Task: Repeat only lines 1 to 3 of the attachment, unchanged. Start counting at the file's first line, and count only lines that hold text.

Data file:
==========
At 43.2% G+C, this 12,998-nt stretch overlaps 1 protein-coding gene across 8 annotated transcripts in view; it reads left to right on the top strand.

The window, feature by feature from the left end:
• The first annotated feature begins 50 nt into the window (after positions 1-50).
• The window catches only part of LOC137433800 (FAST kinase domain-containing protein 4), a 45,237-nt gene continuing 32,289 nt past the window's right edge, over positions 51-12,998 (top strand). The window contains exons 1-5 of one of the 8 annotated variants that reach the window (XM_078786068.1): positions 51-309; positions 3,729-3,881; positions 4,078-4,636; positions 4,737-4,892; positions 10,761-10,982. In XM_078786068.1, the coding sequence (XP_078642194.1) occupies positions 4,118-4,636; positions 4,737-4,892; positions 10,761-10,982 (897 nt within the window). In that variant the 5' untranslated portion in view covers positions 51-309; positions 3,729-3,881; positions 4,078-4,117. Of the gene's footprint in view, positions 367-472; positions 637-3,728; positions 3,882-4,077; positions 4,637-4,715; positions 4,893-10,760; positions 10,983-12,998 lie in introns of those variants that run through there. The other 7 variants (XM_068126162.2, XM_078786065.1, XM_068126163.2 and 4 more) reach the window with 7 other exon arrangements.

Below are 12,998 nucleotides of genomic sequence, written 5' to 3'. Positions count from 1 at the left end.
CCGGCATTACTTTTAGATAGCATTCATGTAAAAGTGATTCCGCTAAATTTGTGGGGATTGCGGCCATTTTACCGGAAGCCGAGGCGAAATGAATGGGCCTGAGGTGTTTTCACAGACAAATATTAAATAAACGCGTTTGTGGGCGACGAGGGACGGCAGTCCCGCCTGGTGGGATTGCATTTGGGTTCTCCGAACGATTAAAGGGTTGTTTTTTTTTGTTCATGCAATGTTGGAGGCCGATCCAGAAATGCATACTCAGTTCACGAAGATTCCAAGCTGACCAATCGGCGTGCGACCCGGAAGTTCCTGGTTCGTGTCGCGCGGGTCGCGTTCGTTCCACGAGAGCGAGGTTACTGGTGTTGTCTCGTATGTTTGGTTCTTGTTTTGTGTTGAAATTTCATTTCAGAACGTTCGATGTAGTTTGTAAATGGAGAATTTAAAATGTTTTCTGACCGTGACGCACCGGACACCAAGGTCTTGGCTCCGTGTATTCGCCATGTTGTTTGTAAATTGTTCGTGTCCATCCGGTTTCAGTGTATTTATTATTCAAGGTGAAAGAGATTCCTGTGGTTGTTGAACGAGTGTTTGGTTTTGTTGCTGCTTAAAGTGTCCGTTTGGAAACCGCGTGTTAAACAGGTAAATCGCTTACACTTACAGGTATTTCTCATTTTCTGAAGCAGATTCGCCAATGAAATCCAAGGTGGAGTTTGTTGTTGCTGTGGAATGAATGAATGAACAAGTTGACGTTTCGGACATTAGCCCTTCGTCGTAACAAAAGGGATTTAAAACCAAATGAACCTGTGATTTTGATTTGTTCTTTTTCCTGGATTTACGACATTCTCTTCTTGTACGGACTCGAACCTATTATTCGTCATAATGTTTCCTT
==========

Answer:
At 43.2% G+C, this 12,998-nt stretch overlaps 1 protein-coding gene across 8 annotated transcripts in view; it reads left to right on the top strand.

The window, feature by feature from the left end:
• The first annotated feature begins 50 nt into the window (after positions 1-50).